The second part of the plan is taking the lead in innovation by defining the agenda of others. This mainly concerns the execution of innovation projects, parallel to the formation of a consortium of companies willing to conduct pilots in what the two Liveworkers describe as the co-owned smart city. In this, Rotterdam will become an important testing ground.

Humanizing smart

Regarding these two objectives, it is anything but curious that the terms ‘humanizing smart’ and ‘humanizing technology’ appear more than once during this interview. ‘Almost every day we hear clients talk about technology as a goal, not as a means’, Roscam Abbing says. ‘At Livework we are convinced that human needs must be seen as the ultimate goal. Only then you’ll find a sustainable, elegant and fertile role for technology. That is why we try to interpret smart as something that makes sense for people and solves problems, but not in a tech-focused way.’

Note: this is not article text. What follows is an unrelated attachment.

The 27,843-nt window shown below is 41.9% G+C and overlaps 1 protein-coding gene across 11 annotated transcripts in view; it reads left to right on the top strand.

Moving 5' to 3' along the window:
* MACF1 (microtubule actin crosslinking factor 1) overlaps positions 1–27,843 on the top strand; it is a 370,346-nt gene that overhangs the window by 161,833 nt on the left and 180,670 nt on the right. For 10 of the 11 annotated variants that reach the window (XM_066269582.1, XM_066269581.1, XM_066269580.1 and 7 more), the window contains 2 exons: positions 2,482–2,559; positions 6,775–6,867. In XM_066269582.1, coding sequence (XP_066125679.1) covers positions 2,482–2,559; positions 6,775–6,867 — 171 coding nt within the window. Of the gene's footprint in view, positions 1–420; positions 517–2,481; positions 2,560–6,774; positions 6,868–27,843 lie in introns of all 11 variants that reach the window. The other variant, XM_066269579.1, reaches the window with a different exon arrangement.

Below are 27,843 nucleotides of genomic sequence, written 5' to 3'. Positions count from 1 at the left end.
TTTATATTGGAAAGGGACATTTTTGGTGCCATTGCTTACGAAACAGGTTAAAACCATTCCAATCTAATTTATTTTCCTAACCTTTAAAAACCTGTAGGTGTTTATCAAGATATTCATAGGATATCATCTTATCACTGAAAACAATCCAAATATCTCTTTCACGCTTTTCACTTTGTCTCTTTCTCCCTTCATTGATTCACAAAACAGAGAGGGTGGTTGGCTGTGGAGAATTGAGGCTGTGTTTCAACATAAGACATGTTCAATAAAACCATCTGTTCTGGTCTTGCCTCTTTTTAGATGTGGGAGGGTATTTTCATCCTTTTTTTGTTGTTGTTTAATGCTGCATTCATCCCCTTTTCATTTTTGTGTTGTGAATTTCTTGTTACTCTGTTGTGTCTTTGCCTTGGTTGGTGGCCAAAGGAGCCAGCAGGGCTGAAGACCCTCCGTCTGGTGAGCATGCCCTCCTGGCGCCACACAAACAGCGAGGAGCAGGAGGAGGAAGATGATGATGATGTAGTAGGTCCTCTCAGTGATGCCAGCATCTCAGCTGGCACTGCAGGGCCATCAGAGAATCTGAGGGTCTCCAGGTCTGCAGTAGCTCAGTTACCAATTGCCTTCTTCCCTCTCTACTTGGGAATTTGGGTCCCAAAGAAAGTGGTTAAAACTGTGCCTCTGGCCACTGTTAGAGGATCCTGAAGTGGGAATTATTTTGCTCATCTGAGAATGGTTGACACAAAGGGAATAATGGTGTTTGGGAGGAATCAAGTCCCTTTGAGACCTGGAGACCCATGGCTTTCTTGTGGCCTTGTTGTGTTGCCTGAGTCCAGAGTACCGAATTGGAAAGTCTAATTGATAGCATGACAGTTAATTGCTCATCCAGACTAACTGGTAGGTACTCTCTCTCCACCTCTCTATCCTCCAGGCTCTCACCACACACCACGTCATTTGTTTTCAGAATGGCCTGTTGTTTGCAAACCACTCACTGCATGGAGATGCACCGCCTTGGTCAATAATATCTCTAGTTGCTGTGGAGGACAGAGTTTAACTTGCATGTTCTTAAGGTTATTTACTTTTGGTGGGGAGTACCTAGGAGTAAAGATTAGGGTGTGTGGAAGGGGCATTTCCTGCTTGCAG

For Livework, the necessity of humanizing smart is an all but new insight. Over the past seventeen years, the company has been hired by many to improve existing and design new services. Livework’s client base includes companies such as: Adidas, Deutsche Telecom, Kone, ZilverenKruis, Pfizer, Philips and the Norwegian Directorate of Immigration. Enhancing user experience is always central to their approach, says Coutsoucos. ‘We conduct a lot of qualitative research. This means talking to people (clients, consumers, employees, frontline staff, red.) to really understand their needs in order to come up with better solutions. We use tech to empower the outcomes.’

Scaling